Alice Roosevelt Longworth, I

Alice Roosevelt Longworth, I

  By Ray Hill Alice Roosevelt Longworth remained the most famous presidential daughter in our country’s history; certainly she was the most enduring. An especially astute observer of politics and things political, Alice Roosevelt Longworth was also known for her elegance, entertaining, and most especially her acid tongue. No insipid child dependent upon a powerful […]

Tennessee and the League of Nations, V

Tennessee and the League of Nations, V

By Ray Hill Despite intense pressure from constituents and his own political party, Senator John Knight Shields of Tennessee remained determined to vote his convictions as the United States Senate considered the Treaty of Versailles. John Knight Shields had been the only Democrat on the Senate Foreign Relations Committee to break ranks and support the […]

Tennessee and the League of Nations, IV

Tennessee and the League of Nations, IV

By Ray Hill Tennessee’s senior United States senator, John Knight Shields, had surprised tens of thousands of his constituents and infuriated many members of his own Democratic Party when he had voted to add reservations to the Treaty of Versailles in the Senate.  The treaty was the culmination of months of torturous negotiations between the […]

Tennessee and the League of Nations, II

Tennessee and the League of Nations, II

By Ray Hill Colonel Luke Lea, away in Europe during the First World War, had never gotten along with John Knight Shields when they were colleagues in the United States Senate.  Lea’s newspaper, the Nashville Tennessean sided with Shields’ opponent, Governor Tom Rye in the Democratic primary.  According to Lea’s newspaper, Shields had made several […]

Tennessee and the League of Nations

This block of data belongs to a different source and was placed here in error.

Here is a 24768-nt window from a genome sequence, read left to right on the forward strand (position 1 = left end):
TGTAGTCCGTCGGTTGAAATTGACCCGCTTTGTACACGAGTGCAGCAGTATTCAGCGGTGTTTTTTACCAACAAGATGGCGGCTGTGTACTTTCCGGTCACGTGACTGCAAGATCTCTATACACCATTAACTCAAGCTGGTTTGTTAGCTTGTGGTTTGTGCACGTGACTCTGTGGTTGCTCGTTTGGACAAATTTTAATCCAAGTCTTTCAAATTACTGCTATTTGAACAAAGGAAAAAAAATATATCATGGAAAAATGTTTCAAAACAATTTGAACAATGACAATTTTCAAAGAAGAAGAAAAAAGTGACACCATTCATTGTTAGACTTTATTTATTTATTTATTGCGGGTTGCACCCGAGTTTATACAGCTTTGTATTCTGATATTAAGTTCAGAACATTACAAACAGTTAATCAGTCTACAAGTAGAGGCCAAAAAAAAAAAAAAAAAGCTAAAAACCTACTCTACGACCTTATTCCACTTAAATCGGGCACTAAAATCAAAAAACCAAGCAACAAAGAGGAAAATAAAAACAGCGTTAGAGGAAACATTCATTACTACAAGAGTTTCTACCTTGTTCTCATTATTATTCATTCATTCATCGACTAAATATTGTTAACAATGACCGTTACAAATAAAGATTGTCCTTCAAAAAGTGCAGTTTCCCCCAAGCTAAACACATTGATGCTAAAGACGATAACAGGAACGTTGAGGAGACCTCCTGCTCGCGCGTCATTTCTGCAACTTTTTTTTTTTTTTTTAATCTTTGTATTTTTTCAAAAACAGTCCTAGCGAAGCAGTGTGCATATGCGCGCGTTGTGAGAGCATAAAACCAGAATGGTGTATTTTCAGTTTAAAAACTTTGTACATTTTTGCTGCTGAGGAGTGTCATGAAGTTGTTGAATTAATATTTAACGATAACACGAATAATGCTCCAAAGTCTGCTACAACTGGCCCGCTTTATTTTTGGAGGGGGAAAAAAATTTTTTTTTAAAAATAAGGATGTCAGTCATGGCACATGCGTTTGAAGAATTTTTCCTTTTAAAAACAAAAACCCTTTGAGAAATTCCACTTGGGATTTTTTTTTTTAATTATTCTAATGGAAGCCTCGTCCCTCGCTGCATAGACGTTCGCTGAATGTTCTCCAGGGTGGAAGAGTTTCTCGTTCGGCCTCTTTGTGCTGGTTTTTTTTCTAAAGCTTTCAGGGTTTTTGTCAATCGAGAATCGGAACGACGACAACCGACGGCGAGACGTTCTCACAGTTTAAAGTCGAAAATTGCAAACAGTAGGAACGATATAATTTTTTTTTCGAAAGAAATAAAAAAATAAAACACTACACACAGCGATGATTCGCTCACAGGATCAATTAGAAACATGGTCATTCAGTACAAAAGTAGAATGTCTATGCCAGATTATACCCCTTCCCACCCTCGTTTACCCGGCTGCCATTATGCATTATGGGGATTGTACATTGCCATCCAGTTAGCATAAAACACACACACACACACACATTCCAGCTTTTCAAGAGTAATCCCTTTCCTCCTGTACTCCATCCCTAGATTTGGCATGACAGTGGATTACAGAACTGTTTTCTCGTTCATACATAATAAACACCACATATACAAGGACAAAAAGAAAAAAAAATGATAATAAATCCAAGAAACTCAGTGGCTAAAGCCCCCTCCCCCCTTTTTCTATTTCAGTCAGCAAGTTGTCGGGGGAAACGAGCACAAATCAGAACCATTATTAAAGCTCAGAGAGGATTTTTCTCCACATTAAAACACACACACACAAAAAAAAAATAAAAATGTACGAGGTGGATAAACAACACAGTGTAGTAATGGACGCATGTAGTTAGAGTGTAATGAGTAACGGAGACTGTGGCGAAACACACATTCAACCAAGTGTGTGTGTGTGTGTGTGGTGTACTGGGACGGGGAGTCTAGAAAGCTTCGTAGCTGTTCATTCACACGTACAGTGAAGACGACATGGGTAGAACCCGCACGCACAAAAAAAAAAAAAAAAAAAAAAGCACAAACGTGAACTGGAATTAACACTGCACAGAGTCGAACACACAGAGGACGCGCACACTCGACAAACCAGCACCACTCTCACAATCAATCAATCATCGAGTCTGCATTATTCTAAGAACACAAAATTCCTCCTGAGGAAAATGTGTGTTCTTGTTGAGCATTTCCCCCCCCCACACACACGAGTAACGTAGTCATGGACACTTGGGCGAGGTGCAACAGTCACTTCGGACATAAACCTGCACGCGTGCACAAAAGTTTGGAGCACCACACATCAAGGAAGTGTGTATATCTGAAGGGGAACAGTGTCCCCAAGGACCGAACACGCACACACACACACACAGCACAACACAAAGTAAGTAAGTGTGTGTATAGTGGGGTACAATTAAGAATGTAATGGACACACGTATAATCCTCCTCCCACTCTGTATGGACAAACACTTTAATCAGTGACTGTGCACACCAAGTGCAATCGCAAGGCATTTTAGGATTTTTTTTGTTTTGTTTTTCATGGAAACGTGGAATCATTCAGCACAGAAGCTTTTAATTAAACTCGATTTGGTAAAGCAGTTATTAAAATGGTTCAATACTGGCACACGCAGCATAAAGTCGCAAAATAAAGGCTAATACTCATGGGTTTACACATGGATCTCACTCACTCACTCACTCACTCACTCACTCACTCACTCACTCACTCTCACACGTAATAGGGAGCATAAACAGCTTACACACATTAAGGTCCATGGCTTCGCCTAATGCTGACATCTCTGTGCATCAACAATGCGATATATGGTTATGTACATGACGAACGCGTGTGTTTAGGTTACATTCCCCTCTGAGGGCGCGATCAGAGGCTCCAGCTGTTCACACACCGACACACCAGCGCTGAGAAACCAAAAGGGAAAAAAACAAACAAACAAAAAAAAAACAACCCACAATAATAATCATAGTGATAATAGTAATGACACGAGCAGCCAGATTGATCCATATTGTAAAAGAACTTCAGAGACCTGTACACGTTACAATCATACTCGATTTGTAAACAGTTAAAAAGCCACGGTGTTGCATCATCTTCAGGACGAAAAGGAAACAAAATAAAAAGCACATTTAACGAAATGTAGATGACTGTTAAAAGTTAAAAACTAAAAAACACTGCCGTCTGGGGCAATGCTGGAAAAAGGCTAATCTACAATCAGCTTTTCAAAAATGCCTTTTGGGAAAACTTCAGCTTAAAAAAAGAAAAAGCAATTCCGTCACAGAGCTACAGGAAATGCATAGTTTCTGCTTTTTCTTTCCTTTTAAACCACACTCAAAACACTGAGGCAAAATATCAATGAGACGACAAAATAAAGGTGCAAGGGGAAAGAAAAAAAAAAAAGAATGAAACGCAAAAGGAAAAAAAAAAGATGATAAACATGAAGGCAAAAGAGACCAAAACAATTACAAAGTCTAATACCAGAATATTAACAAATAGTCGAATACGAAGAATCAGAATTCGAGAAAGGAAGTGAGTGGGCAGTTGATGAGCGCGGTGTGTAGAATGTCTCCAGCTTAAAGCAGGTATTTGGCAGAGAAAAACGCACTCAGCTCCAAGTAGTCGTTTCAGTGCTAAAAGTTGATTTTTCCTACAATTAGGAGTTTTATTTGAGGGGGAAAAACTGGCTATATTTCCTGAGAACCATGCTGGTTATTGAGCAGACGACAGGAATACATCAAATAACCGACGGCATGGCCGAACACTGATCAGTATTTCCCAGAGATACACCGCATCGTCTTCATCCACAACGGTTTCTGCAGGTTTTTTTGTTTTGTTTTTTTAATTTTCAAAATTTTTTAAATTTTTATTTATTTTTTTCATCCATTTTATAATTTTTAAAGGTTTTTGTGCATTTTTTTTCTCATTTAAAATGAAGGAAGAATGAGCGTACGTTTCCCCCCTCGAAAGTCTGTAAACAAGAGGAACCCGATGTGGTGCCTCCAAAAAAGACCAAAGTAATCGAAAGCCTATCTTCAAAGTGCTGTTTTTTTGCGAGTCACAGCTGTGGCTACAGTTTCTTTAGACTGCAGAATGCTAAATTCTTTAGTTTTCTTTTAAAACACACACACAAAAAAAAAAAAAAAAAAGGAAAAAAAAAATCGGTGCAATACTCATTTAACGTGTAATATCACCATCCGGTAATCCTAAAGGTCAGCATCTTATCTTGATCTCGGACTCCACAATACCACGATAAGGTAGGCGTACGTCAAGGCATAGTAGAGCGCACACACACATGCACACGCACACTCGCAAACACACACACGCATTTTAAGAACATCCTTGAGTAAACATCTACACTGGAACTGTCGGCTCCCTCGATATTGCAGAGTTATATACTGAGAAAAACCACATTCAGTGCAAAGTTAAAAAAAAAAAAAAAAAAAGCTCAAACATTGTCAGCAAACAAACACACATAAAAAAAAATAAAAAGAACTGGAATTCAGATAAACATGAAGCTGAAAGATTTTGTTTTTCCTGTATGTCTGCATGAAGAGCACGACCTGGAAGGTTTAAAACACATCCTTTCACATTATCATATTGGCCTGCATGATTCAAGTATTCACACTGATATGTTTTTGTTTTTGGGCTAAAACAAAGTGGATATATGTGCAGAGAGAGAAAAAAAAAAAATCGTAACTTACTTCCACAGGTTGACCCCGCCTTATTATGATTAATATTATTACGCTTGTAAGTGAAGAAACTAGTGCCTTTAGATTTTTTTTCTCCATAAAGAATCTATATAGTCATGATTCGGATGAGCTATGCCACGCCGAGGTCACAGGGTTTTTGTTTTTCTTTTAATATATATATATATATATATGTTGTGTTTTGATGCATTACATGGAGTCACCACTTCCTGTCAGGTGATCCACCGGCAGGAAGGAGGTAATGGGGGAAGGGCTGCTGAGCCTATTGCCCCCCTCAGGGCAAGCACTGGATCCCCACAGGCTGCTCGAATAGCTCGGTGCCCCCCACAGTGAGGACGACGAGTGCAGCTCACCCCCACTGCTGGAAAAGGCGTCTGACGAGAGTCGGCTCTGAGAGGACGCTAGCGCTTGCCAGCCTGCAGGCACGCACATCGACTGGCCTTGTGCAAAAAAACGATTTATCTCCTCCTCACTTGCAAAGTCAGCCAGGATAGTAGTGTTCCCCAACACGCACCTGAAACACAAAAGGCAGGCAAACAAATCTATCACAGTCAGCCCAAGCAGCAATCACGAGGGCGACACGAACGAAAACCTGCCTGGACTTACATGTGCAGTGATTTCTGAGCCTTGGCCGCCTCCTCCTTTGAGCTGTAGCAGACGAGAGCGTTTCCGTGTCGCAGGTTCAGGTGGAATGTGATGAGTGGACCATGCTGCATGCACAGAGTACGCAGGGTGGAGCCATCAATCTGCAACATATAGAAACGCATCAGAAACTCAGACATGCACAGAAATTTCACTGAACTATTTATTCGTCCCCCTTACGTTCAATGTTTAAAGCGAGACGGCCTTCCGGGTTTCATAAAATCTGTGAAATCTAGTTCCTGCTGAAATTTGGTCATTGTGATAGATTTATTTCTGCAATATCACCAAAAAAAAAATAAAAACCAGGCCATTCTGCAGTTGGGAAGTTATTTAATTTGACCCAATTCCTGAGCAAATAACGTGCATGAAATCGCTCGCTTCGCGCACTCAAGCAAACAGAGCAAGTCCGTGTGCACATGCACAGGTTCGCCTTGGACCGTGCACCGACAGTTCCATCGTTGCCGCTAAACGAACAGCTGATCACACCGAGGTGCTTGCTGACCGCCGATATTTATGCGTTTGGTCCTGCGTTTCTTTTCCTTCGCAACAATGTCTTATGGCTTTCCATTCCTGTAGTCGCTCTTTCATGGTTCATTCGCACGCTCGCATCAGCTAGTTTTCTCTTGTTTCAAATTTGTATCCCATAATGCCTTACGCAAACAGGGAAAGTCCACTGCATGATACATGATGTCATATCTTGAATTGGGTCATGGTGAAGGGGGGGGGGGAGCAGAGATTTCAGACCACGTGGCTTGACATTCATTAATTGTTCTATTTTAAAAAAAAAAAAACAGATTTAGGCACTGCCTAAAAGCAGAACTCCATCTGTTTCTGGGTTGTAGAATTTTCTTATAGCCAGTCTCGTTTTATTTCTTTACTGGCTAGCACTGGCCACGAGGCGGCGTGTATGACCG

Tennessee and the League of Nations

By Ray Hill Tennessee had been staunchly for Woodrow Wilson, both in his 1912 campaign for the presidency and his 1916 reelection campaign. Tennessee’s junior United States senator, Kenneth D. McKellar, had been a fervent admirer of President Wilson as a member of the House of Representatives and if any-thing, his admiration grew as a […]

Murder On Gay Street

Murder On Gay Street

The Strickland Case By Ray Hill “I’m guilty,” were the only words spoken by William “Billy” Strickland, a fresh-faced twenty-eight year old when he revisited the Knox County Court House.  Strickland had been engaged in a bitter battle for custody of his four year-old son with his pretty twenty-three year-old wife, June.  Six months after […]

Tennessee’s Hermitage District, IX

Tennessee’s Hermitage District, IX

By Ray Hill The very idea that anything but a Democrat could represent Tennessee’s Hermitage District in Congress seemed not only outlandish, but utterly unthinkable. The Fifth Congressional district of Tennessee was known as “the Hermitage District” because it contained the home of the founder of the Democratic Party, General Andrew Jackson. Congressman Joseph W. […]

Tennessee’s Hermitage District, VIII

Tennessee’s Hermitage District, VIII

By Ray Hill Congressman Joseph W. Byrns, Jr. had first been elected in 1938 and as befitting Tennessee’s “Hermitage District,” so-called because it contained the home of General Andrew Jackson, was solidly Democratic.  Byrns was being challenged for the Democratic nomination in 1940 by his predecessor in Congress, Richard M. Atkinson and W. D. “Pete” […]

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